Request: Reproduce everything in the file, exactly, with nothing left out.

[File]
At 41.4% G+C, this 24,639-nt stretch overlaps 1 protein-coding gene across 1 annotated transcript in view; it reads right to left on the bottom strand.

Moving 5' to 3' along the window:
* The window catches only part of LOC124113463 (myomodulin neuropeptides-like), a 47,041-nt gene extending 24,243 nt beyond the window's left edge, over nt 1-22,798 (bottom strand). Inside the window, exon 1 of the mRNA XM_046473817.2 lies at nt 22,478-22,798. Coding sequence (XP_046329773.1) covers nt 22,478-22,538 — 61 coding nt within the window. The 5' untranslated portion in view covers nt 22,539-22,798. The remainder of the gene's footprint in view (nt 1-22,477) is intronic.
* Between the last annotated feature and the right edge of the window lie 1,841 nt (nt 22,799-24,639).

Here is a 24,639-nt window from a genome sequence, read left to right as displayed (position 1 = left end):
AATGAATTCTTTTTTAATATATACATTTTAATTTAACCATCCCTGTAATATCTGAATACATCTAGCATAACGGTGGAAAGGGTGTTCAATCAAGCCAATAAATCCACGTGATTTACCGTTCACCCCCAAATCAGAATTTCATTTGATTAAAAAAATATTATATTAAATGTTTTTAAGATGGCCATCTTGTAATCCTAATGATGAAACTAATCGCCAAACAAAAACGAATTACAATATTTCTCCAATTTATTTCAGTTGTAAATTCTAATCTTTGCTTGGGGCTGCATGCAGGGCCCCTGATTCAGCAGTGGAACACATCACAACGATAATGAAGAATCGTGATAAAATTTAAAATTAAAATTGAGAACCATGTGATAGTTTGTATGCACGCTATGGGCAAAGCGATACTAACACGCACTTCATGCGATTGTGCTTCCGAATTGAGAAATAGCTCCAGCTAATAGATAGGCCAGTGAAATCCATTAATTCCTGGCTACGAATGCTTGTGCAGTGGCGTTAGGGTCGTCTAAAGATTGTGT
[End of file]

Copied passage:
At 41.4% G+C, this 24,639-nt stretch overlaps 1 protein-coding gene across 1 annotated transcript in view; it reads right to left on the bottom strand.

Moving 5' to 3' along the window:
* The window catches only part of LOC124113463 (myomodulin neuropeptides-like), a 47,041-nt gene extending 24,243 nt beyond the window's left edge, over nt 1-22,798 (bottom strand). Inside the window, exon 1 of the mRNA XM_046473817.2 lies at nt 22,478-22,798. Coding sequence (XP_046329773.1) covers nt 22,478-22,538 — 61 coding nt within the window. The 5' untranslated portion in view covers nt 22,539-22,798. The remainder of the gene's footprint in view (nt 1-22,477) is intronic.
* Between the last annotated feature and the right edge of the window lie 1,841 nt (nt 22,799-24,639).

Here is a 24,639-nt window from a genome sequence, read left to right as displayed (position 1 = left end):
AATGAATTCTTTTTTAATATATACATTTTAATTTAACCATCCCTGTAATATCTGAATACATCTAGCATAACGGTGGAAAGGGTGTTCAATCAAGCCAATAAATCCACGTGATTTACCGTTCACCCCCAAATCAGAATTTCATTTGATTAAAAAAATATTATATTAAATGTTTTTAAGATGGCCATCTTGTAATCCTAATGATGAAACTAATCGCCAAACAAAAACGAATTACAATATTTCTCCAATTTATTTCAGTTGTAAATTCTAATCTTTGCTTGGGGCTGCATGCAGGGCCCCTGATTCAGCAGTGGAACACATCACAACGATAATGAAGAATCGTGATAAAATTTAAAATTAAAATTGAGAACCATGTGATAGTTTGTATGCACGCTATGGGCAAAGCGATACTAACACGCACTTCATGCGATTGTGCTTCCGAATTGAGAAATAGCTCCAGCTAATAGATAGGCCAGTGAAATCCATTAATTCCTGGCTACGAATGCTTGTGCAGTGGCGTTAGGGTCGTCTAAAGATTGTGT